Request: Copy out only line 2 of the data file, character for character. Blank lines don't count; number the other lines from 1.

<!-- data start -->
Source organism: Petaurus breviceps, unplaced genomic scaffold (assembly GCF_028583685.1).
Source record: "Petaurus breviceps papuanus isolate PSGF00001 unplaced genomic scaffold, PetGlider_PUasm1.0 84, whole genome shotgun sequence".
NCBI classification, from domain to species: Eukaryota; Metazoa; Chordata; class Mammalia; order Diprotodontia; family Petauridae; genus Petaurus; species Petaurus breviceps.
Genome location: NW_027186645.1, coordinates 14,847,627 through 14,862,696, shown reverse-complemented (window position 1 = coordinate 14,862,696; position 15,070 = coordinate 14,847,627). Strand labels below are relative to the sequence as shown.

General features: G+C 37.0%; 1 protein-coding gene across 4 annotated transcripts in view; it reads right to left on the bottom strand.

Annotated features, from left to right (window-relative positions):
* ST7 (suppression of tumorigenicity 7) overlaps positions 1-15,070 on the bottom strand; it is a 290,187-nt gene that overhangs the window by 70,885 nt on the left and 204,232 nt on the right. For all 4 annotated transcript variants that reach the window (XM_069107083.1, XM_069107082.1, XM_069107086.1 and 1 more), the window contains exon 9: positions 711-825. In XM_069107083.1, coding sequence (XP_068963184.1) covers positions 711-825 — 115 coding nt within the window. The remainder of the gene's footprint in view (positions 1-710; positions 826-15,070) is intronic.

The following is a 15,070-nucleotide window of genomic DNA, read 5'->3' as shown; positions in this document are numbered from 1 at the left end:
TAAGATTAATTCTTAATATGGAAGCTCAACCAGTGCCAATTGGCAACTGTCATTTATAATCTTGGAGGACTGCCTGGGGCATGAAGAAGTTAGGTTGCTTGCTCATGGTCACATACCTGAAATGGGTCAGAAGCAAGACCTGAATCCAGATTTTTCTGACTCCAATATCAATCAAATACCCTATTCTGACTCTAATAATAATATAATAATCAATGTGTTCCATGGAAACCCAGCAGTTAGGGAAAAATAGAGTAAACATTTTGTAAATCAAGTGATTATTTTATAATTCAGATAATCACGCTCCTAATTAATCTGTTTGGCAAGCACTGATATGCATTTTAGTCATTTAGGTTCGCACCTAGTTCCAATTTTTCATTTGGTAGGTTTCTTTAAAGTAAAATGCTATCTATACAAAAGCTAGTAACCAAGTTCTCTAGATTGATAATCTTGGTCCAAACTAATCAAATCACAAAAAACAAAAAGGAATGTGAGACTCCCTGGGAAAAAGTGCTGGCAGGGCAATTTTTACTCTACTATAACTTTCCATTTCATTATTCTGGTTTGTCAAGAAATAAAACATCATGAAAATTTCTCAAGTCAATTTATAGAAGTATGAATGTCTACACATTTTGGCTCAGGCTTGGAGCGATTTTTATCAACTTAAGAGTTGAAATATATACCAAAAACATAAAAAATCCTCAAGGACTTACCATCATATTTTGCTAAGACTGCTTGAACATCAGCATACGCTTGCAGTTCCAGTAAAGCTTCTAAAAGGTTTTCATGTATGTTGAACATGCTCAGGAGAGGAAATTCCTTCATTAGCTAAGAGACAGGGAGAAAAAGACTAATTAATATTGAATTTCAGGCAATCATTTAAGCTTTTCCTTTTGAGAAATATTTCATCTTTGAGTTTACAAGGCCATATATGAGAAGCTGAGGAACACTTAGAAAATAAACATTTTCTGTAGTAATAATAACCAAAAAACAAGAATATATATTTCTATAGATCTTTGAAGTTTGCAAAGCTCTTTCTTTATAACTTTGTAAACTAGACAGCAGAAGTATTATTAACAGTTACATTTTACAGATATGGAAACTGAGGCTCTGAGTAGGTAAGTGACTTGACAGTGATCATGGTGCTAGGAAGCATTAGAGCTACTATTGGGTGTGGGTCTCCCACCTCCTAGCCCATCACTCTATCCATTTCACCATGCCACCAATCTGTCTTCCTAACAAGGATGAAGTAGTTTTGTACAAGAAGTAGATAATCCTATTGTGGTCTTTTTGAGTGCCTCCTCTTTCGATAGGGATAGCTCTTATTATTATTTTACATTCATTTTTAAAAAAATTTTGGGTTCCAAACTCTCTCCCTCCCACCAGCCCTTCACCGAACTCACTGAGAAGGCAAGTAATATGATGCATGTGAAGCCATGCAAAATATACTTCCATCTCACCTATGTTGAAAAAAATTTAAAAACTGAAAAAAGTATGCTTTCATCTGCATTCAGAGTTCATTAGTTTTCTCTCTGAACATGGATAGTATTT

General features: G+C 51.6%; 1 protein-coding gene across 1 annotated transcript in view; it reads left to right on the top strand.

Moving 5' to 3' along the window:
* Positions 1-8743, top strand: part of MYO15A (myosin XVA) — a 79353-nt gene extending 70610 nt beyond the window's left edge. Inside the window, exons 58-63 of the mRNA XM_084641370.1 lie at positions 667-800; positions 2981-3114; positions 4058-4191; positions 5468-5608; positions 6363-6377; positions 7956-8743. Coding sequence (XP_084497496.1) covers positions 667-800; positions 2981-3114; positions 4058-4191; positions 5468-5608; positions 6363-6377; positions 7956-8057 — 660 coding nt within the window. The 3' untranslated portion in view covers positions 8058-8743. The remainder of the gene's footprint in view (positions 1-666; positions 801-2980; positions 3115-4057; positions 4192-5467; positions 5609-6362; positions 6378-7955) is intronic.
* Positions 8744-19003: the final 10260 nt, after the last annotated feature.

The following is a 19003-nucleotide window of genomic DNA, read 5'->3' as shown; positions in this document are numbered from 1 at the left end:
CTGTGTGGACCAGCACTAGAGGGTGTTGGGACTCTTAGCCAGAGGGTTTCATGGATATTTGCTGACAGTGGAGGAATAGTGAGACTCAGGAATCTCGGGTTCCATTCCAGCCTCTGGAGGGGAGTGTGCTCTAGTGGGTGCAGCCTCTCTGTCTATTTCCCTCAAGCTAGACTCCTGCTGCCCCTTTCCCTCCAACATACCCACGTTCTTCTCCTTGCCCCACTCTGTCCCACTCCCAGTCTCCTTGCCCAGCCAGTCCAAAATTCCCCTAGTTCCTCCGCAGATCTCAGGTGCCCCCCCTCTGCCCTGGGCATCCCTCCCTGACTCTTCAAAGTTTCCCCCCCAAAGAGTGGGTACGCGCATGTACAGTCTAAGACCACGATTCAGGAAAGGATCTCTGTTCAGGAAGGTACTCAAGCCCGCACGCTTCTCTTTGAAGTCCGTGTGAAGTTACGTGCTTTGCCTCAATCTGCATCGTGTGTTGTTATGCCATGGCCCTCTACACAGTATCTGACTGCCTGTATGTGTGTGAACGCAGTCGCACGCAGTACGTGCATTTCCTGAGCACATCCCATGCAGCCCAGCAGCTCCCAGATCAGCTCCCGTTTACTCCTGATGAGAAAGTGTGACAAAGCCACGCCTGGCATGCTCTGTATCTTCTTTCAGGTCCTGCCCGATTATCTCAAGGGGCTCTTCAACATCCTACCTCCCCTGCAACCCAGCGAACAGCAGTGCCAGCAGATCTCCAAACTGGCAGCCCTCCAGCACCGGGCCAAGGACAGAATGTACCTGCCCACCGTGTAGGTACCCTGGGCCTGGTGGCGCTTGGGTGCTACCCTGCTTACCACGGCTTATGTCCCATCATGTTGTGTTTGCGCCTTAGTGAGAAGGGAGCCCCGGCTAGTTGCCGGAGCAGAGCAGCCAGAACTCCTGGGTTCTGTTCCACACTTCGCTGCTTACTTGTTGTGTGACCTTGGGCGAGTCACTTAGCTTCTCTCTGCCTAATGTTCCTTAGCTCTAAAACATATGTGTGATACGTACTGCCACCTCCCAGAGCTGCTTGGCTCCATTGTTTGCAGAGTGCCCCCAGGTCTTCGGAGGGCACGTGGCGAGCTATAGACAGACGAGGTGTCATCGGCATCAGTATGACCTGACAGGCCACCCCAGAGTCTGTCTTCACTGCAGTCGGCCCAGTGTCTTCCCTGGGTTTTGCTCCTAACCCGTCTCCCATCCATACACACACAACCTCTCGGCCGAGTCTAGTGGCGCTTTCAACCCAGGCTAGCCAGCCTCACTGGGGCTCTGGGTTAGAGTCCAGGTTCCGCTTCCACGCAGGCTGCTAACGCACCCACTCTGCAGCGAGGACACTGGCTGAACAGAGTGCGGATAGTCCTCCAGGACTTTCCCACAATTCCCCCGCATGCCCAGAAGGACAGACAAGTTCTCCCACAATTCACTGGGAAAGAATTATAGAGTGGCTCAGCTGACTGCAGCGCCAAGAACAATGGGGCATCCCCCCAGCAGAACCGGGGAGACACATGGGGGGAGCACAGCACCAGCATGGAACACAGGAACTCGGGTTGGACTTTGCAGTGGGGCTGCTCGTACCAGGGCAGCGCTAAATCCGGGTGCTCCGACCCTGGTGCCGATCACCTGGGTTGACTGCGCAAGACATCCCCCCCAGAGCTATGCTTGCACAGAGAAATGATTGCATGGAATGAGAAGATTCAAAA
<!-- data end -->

Source record: "Petaurus breviceps papuanus isolate PSGF00001 unplaced genomic scaffold, PetGlider_PUasm1.0 84, whole genome shotgun sequence".